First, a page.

Warm winds from the northerly quarter today could see highs pushing into the mid 20s for the first time in almost 5 months predict WeatherWatch.co.nz forecasters.
On Friday Alexandra reached 23 degrees, the first time a New Zealand main centre has been that warm since the end of May. Today a strong, warm, northerly flow over the country will see temperatures in the east fire back up again.
WeatherWatch.co.nz says most main centres in eastern areas should reach into the low 20s with isolated inland areas climbing to the low to mid 20s (21 to 25 degrees).
Northern areas will have warm, humid, air but thick cloud and passing showers or rain will keep highs down to the mid to late teens. However overnight lows will only be a little cooler in the north, with lows tonight around 13 or 14 degrees for places like Auckland, Tauranga and Whangarei.
With La Nina now officially back, according to NIWA and NOAA, New Zealanders can expect to see more systems like the one currently over the country.
WeatherWatch.co.nz says summer should be a good one – like last year – for both farmers and holidaymakers.
“La Nina tends to bring hotter weather and warmer seas to New Zealand but more easterlies, humidity and lows from the north. The short but significant rain events caused by those lows tend to keep farmers and those who rely on rain water fairly happy” says head weather analyst Philip Duncan “but these rain events are usually short lived enough to bring plenty of sunny weather either side of them”.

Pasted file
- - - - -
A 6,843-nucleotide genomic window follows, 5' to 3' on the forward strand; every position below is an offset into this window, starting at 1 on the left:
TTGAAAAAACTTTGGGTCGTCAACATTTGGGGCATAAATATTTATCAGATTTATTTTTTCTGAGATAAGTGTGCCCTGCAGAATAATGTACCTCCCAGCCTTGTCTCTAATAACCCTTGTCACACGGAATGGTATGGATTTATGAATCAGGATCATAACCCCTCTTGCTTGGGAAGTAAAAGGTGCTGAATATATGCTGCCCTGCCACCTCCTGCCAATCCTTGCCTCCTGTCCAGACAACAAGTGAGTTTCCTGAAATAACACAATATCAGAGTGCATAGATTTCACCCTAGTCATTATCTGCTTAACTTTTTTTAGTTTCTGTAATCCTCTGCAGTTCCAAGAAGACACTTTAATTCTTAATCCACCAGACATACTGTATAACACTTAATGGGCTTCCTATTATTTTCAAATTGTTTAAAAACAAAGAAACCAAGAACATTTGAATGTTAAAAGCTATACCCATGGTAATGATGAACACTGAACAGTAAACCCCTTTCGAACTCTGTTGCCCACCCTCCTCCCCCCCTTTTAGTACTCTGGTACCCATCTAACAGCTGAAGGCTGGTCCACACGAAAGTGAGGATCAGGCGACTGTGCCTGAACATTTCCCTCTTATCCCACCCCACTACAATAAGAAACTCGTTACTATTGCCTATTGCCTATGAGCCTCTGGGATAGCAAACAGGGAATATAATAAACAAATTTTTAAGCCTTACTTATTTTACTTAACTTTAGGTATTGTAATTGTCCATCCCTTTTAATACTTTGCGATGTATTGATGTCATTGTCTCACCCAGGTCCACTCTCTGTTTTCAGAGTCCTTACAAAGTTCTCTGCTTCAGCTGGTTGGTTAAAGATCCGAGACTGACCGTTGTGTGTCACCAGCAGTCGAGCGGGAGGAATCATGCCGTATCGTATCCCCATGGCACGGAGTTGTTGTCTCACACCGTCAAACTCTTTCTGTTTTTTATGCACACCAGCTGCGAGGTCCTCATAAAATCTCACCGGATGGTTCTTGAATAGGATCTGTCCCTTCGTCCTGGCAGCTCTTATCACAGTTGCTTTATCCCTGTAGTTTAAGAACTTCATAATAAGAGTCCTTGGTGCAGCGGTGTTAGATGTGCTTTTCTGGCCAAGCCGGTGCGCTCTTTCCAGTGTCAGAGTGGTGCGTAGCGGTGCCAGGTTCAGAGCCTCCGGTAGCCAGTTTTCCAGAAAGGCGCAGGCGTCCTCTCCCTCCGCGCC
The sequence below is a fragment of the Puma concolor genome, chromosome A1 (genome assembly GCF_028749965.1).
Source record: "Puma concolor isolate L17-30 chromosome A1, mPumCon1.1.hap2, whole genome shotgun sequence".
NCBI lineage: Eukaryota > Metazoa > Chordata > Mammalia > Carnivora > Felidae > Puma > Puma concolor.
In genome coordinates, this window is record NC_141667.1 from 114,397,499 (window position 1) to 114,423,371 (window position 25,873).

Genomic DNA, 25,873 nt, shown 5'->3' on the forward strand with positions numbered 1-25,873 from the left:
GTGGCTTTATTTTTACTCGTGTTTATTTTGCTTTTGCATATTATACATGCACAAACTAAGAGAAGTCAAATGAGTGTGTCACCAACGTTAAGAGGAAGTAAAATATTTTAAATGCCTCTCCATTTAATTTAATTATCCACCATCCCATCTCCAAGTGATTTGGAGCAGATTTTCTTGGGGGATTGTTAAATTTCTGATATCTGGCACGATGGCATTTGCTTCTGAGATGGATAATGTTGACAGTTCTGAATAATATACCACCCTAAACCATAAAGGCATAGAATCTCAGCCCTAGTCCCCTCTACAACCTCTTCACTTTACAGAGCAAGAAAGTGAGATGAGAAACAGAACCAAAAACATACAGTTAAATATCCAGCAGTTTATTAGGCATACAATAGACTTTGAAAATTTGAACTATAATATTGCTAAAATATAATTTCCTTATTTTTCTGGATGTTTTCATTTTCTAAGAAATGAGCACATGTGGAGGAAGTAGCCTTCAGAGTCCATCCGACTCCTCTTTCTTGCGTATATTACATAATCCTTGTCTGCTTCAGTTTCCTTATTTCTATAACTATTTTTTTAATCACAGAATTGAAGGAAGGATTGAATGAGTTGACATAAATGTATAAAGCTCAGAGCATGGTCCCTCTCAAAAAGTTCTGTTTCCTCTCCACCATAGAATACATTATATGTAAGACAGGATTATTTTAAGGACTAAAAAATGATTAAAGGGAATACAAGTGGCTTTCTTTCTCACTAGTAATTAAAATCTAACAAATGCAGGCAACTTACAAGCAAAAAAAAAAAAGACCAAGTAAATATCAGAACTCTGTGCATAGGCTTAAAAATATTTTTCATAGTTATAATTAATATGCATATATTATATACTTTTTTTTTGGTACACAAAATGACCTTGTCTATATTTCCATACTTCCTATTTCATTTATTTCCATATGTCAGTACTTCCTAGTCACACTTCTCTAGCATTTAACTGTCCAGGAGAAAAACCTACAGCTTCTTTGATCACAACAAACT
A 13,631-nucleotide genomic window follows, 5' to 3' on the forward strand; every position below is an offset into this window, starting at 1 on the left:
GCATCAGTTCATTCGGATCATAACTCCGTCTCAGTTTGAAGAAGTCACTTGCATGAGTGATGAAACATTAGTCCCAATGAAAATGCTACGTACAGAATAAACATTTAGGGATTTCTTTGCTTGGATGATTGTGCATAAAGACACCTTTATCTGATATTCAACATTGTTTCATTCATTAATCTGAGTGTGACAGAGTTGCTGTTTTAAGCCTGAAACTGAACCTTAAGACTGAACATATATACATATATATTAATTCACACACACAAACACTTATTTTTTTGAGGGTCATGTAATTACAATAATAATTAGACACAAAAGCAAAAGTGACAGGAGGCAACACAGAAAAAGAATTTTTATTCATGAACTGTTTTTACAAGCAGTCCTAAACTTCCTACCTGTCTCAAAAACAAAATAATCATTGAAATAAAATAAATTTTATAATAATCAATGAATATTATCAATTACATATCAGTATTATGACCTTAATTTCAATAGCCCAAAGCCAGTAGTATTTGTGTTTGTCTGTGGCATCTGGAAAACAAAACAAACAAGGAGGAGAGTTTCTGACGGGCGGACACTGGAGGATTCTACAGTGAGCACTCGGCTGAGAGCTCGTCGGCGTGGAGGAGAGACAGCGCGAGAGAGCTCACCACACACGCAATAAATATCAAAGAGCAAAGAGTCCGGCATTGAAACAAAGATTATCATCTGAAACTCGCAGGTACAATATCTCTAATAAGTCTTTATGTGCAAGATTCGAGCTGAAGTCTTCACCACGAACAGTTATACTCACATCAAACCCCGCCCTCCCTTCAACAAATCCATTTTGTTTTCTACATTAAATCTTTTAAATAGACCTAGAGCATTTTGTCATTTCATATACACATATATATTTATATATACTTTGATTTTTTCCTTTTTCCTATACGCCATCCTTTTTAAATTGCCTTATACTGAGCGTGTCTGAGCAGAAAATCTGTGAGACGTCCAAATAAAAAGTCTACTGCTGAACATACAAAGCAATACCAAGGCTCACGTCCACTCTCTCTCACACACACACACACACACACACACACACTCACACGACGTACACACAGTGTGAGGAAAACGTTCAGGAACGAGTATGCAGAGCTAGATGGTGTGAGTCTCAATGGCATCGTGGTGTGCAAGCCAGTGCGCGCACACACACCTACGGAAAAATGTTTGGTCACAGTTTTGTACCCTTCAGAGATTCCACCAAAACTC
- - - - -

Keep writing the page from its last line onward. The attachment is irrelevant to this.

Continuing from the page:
Last summer La Nina kicked off with minor droughts being declared in December before the heavy rains arrived by the end of the year and into January 2011.
on 1/10/2011 7:17pm
Meanwhile, re September: NIWA summary should be out in a couple of days. A preview via Climate Explorer shows mean temps about 0.3-0.5C below average overall in the South Island and 0.6-0.9C overall below in the North Island. Rainfall below average almost everywhere (above in part of Southland and almost average in a zone surrounding Auckland). Sunshine very high in many places, quite a large area at least 125% of normal – e.g. Wellington’s highest reading since 1985, Nelson breaking NZ record for Aug+Sep combined.